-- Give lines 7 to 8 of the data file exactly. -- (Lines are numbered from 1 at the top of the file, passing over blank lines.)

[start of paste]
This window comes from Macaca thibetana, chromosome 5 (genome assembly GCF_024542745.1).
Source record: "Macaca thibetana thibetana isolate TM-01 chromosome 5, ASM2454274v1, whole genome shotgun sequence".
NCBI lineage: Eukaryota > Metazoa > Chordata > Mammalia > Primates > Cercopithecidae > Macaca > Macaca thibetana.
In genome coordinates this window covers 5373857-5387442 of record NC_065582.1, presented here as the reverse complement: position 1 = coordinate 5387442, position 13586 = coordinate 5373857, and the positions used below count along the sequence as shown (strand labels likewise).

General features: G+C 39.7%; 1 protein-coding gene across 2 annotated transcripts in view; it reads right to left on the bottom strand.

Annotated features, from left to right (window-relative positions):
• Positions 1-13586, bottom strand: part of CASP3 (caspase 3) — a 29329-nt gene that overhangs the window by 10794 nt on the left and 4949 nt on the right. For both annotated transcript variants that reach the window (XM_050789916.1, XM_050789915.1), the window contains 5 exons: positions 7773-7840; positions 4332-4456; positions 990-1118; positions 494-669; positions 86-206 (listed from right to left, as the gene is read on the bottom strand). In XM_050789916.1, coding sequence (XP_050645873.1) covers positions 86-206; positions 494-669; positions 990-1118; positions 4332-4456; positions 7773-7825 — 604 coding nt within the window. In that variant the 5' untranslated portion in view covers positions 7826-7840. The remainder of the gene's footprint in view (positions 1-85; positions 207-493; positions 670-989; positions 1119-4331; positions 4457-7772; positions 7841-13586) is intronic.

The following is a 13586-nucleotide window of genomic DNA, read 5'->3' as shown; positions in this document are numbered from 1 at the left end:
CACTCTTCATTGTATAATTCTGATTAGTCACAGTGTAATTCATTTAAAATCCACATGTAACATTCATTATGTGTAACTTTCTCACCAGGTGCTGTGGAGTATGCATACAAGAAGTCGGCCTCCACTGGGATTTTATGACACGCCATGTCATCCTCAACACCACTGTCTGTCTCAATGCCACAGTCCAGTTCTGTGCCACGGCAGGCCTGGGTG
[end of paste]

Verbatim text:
• Positions 1-13586, bottom strand: part of CASP3 (caspase 3) — a 29329-nt gene that overhangs the window by 10794 nt on the left and 4949 nt on the right. For both annotated transcript variants that reach the window (XM_050789916.1, XM_050789915.1), the window contains 5 exons: positions 7773-7840; positions 4332-4456; positions 990-1118; positions 494-669; positions 86-206 (listed from right to left, as the gene is read on the bottom strand). In XM_050789916.1, coding sequence (XP_050645873.1) covers positions 86-206; positions 494-669; positions 990-1118; positions 4332-4456; positions 7773-7825 — 604 coding nt within the window. In that variant the 5' untranslated portion in view covers positions 7826-7840. The remainder of the gene's footprint in view (positions 1-85; positions 207-493; positions 670-989; positions 1119-4331; positions 4457-7772; positions 7841-13586) is intronic.

The following is a 13586-nucleotide window of genomic DNA, read 5'->3' as shown; positions in this document are numbered from 1 at the left end: